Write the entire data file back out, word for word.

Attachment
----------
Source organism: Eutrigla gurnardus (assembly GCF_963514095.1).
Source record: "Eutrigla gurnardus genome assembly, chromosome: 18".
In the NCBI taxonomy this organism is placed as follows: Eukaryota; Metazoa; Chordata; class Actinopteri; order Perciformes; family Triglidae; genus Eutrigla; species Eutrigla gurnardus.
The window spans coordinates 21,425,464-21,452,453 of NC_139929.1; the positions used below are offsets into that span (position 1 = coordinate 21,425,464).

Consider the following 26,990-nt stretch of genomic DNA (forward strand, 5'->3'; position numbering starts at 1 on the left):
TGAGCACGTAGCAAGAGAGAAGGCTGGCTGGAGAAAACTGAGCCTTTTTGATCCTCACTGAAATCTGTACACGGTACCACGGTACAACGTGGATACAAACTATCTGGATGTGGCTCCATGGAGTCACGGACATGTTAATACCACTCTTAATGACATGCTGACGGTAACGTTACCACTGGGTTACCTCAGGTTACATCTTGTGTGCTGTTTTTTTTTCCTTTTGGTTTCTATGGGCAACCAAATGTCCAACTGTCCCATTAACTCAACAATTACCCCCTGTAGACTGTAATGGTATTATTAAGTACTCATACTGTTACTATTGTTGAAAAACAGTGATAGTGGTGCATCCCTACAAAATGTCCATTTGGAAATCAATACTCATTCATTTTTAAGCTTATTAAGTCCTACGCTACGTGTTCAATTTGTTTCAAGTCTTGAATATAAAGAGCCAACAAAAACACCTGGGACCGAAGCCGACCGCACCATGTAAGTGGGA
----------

Source organism: Eutrigla gurnardus (assembly GCF_963514095.1).
Source record: "Eutrigla gurnardus genome assembly, chromosome: 18".
In the NCBI taxonomy this organism is placed as follows: Eukaryota; Metazoa; Chordata; class Actinopteri; order Perciformes; family Triglidae; genus Eutrigla; species Eutrigla gurnardus.
The window spans coordinates 21,425,464-21,452,453 of NC_139929.1; the positions used below are offsets into that span (position 1 = coordinate 21,425,464).

Consider the following 26,990-nt stretch of genomic DNA (forward strand, 5'->3'; position numbering starts at 1 on the left):
TGAGCACGTAGCAAGAGAGAAGGCTGGCTGGAGAAAACTGAGCCTTTTTGATCCTCACTGAAATCTGTACACGGTACCACGGTACAACGTGGATACAAACTATCTGGATGTGGCTCCATGGAGTCACGGACATGTTAATACCACTCTTAATGACATGCTGACGGTAACGTTACCACTGGGTTACCTCAGGTTACATCTTGTGTGCTGTTTTTTTTTCCTTTTGGTTTCTATGGGCAACCAAATGTCCAACTGTCCCATTAACTCAACAATTACCCCCTGTAGACTGTAATGGTATTATTAAGTACTCATACTGTTACTATTGTTGAAAAACAGTGATAGTGGTGCATCCCTACAAAATGTCCATTTGGAAATCAATACTCATTCATTTTTAAGCTTATTAAGTCCTACGCTACGTGTTCAATTTGTTTCAAGTCTTGAATATAAAGAGCCAACAAAAACACCTGGGACCGAAGCCGACCGCACCATGTAAGTGGGA